1. The only question that arises for decision in this application is whether, under the provisions of Section 5 of the Limitation Act, it is not open to this court to excuse the delay in filing the pauper application on the ground that the 1st petitioner acted bona fide on the advice of his Advocate at Guntur. The period prescribed for filing a regular appeal before the High Court is 90 days, while the period prescribed for filing a pauper appeal is 30 days.
The learned Advocate, who was not aware that in regard to a pauper appeal there is a shorter period of limitation, advised the 1st petitioner that he might fife an appeal within 90 days. When the 1st petitioner came to Hyderabad, he was informed by his Advocate Sri Babulu Reddy that the period of limitation was 30 days. So, he filed an application to excuse the delay under Section 5 of the Limitation Act.
2. Section 5 of the Limitation Act provides that if the applicant satisfies the court that he had sufficient cause for not preferring the appeal within the period of limitation, the delay might be excused. If really, the applicant acted bona fide on the advice of his advocate, there can be no doubt that such delay should be excused. Sri Venkata Reddi, the learned Advocate for the respondent, invited my attention to a decision of a single Judge of this Court in Sitharamaiah v. Virraju, : AIR1959AP507 , The learned Judge held at p. 60 (of Andh WR) : (at p. 508 of AIR), that if the mistake is one of the lawyer, in deserving case.s it might be condoned.
But as the mistake was committed by the Advocate's clerk in the particular case, he refused to condone the delay. We are unable to see any difference by whom the mistake was committed. It the client had acted bona fide on the advice given by the Advocate or his clerk, we are inclined to think that the delay should be excused. The only question that has to be considered is whether he acted bona fide on the advice given by the lawyer or his clerk, or, whether the 1st petitioner is putting forward a false excuse. The distinction pointed out by the learned Judge between ignorance of law and mistake in law is, in our opinion not a sound one.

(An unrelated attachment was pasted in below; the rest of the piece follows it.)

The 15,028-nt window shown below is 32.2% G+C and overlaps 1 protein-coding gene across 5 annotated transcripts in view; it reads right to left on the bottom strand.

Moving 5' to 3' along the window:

The decision does not, in our opinion lay downthe correct law and is consequently overruled. 'Whathas to be decided under Section 5 of the LimitationAct is whether the petitioner had sufficient causefor not preferring the appeal in time. In administering justice, the courts ought not to take too technical a view on such matters and punish the litigantsfor the wrong advice given by their advocates orclerks. On the facts of the present case, we aresatisfied that the 1st petitioner acted bona fide inpreferring the appeal beyond time, and we excusethe delay. The petition is accordingly allowed.